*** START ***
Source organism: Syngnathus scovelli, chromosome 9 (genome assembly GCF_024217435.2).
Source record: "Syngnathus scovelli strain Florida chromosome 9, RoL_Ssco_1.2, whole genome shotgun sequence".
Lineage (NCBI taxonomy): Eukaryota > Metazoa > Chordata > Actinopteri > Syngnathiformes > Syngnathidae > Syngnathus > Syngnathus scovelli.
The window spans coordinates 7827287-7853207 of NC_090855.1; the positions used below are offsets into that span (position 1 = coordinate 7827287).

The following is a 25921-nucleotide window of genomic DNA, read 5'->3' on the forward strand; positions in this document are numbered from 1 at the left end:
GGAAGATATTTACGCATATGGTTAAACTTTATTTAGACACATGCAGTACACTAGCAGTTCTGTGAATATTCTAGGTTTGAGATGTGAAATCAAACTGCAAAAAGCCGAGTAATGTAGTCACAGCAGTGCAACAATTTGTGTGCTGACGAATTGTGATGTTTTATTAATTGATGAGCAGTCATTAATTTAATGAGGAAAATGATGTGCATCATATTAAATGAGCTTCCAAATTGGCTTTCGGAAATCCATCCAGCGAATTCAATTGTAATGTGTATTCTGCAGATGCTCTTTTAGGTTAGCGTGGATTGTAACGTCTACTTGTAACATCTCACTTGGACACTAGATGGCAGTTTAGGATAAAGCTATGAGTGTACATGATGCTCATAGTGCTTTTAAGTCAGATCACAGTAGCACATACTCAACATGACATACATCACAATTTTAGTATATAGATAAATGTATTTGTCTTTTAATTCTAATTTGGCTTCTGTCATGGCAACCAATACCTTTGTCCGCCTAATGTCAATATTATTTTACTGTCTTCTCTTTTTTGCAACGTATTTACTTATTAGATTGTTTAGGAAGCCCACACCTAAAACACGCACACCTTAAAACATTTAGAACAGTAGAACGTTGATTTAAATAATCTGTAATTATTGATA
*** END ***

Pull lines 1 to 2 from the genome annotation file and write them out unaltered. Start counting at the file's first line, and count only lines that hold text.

Source organism: Syngnathus scovelli, chromosome 9 (genome assembly GCF_024217435.2).
Source record: "Syngnathus scovelli strain Florida chromosome 9, RoL_Ssco_1.2, whole genome shotgun sequence".